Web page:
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In the wake of spring rains irresistible puddles swell holes along woodland paths.

 

 

Eighteen-month-old Lily happened upon one, her rubbery legs encircling it with glee. Excitement mounted as the circles narrowed. Then, she paused at the puddle’s edge and jumped, water drenching her boots, her arms flailing at her sides. More circles followed with intervals of pausing and jumping. Instead of retreating to dry ground, she stooped over and rippled the water with a stick, stood up, then did it again. Her mother noted all of this beneath an oatmeal sky, and when Lily tired, gathered her in her arms and headed for home.

A simple story repeated around the world—it spoke of reckless abandon. Fearless, in full motion, focused, her senses totally engaged, Lily yipped with gusto—Certainly a desirable approach to new learning, when starting over.

And do we not start over with the gift of each day?

This prayer from The Big Book of Alcoholics Anonymous fires my attitude: We ask his protection and care with complete abandon.

Like a single grain of wheat tossed upon parched ground, we feel huge discomfit: estrangement from familiar routines, isolation in lockdown homes and solitary walks, the constriction of unaccustomed silence, and starvation for vital nutrients. Gone are the predictable sources of affirmation, save for our pets. Such pain and suffering are getting old: the funny jokes, no longer funny, topics of conversation lapsing into fickle weather patterns. Each morning’s tally of the victims seems to preclude considering our own.

Yet, Kovid-19 intensifies its killing swath like trigger-happy ghouls firing into the empty night. An epidemiologist likened this virus to an unpredictable Mexican jumping bean—no telling where its contagion will next appear.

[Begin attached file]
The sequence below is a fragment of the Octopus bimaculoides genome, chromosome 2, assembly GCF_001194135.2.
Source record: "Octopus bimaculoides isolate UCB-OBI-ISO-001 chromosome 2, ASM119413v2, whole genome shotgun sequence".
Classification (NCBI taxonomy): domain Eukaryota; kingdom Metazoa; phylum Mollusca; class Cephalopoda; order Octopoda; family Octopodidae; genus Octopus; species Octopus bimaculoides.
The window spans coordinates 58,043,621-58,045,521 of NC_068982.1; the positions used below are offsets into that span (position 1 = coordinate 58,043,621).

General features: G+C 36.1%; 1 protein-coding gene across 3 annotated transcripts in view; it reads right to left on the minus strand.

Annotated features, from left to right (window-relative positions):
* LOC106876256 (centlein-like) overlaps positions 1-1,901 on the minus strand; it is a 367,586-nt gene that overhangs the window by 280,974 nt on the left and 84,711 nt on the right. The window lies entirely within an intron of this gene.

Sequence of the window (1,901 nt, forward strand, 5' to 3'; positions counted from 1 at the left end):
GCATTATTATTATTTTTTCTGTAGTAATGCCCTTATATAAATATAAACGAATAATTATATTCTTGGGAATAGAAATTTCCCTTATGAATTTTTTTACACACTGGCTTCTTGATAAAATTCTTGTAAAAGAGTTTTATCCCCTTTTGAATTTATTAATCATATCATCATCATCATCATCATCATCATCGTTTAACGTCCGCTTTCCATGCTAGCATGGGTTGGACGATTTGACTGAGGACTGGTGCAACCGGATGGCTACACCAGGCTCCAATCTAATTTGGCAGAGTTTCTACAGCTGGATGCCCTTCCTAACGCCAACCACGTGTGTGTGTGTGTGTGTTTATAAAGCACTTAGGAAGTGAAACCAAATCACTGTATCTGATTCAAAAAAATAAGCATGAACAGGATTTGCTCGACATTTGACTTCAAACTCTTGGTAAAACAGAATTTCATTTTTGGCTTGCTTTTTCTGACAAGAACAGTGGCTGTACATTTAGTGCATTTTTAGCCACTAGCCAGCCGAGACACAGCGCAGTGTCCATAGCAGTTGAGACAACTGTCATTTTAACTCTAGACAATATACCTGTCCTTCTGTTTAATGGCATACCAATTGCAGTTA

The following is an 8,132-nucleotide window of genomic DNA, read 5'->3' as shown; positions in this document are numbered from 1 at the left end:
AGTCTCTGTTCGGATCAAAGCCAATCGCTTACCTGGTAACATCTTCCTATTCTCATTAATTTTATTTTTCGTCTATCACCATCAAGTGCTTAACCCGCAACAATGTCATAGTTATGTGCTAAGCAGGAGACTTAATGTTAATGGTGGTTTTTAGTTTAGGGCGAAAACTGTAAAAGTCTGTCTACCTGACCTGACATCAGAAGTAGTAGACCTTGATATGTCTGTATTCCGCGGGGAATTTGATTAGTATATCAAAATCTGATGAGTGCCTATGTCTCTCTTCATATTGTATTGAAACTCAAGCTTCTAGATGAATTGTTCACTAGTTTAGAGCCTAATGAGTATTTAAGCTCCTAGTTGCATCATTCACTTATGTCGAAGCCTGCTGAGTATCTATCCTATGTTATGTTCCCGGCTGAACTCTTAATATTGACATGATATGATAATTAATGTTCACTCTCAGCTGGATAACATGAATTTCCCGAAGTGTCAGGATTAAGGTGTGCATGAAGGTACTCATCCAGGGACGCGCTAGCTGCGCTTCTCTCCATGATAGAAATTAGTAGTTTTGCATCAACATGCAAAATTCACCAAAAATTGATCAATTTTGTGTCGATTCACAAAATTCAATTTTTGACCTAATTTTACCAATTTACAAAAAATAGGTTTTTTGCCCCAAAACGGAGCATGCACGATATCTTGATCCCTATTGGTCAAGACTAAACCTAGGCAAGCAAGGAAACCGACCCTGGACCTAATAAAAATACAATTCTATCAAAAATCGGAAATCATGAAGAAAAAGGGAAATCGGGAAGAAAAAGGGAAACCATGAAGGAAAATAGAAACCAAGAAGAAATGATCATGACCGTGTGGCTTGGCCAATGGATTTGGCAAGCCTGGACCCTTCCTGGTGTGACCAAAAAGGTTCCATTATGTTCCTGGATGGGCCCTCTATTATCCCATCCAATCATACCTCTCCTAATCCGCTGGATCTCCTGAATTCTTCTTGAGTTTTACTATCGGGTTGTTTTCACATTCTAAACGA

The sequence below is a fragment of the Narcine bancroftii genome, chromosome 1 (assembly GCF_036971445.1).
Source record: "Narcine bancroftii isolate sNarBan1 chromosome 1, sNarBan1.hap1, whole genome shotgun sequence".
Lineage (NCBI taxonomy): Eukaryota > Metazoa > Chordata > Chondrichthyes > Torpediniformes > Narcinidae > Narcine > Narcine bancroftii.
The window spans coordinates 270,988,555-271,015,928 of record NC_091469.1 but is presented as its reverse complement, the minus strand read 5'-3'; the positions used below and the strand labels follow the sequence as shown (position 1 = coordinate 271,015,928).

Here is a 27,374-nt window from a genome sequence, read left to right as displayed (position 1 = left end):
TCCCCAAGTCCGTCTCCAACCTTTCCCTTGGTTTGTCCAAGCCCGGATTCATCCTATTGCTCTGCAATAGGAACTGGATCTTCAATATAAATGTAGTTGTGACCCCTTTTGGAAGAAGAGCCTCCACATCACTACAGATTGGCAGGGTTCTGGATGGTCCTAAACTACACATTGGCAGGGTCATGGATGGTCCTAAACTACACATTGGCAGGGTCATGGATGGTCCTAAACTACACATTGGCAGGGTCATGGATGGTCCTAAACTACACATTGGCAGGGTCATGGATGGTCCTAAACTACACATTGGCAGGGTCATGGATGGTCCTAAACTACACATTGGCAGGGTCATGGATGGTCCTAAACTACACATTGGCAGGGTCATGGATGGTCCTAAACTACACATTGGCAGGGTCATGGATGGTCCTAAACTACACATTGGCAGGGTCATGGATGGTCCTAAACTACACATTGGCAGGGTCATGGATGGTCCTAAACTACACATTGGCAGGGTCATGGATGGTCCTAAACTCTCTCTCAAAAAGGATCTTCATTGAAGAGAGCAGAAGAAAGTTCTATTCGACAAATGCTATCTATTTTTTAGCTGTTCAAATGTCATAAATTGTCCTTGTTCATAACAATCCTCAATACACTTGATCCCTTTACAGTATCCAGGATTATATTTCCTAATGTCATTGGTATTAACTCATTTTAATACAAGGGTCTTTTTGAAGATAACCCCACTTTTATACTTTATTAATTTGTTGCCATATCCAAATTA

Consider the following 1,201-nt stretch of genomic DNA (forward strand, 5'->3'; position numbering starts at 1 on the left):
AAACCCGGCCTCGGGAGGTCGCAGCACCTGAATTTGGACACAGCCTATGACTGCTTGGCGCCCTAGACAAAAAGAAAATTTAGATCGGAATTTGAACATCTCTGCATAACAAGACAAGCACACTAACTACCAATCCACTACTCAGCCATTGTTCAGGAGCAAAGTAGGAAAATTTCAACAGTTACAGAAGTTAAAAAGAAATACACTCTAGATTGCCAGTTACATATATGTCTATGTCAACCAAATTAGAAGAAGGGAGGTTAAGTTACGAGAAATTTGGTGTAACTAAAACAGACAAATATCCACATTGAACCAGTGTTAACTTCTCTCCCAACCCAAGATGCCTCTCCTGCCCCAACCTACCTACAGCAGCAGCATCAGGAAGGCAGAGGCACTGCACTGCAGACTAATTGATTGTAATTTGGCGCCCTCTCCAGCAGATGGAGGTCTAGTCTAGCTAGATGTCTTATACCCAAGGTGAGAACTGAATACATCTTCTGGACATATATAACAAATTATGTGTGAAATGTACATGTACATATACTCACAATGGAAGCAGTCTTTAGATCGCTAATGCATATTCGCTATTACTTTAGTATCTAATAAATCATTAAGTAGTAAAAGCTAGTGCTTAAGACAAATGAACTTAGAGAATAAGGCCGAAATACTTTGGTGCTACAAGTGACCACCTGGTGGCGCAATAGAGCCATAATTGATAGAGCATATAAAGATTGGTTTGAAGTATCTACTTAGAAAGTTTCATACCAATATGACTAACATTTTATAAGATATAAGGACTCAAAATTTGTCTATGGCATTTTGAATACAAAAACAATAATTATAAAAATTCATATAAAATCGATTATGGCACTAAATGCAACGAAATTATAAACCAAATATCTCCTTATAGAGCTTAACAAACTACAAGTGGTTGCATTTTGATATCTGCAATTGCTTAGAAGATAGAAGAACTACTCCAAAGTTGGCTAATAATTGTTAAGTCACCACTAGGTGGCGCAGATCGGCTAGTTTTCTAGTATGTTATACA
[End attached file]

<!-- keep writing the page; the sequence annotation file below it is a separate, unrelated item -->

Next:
How face this crisis that seems to have longer legs than first anticipated? How remain intact before its dismembering, despite slow-burning fears roasting our innards?

Back to the single grain of wheat for a response: it must die to its shortsighted will, it must allow the combing of the new deceased, it must scour the heart of stuff, it must acknowledge its creatureliness. With acceptance, comes fresh growth—this is God’s work.

Such life lessons continue informing my hospice experience, soon to enter its sixth month of praying, listening, and waiting. There’s still much to learn.

Jesus also spoke of the single grain of wheat in the Gospel of John. We’re in good company.

 

Outside my kitchen window, the London Plane Tree has long intrigued me with its vertical playground for mating squirrels, its organic shade cooling several houses, its variegated trunk of browns/greys with seasonal shedding, and its autumnal blanket of hand-sized leaves swept along the plank fence. Today’s soft breezes smooch and tease hairy-like limbs burgeoning with buds the size of pebbles.

Builders of my bungalow must have planted this tree in the 1940s and tended its needs. After decades of growth, other owners crowned it, leaving an unseemly ridge, from which great limbs continued their prodigious growth, skywards. When leafed out, its overarching branches obscure the sky.

Such seasonal beauty constellates the ancient symbol of the Tree of Life within my psyche. Found in many of the world’s mythologies, religious and philosophical traditions, it connects heaven with the underworld. Such renditions speak to the innate yearning for union with the Ultimate that, alone, gives earth-life purpose and texture. One example is the thirteenth-century Yggdrasil, an immense mythical ash tree that plays a central role in Norse cosmology; it was depicted in 1847 by the Danish printmaker Oluf Olufsen Bagge.

 

 

In my backyard, though, I have my own Tree of Life, a daily reminder of my integration within the mystery of ongoing creation: An additional fourteen feet have grown since moving here. And still more to come…

 

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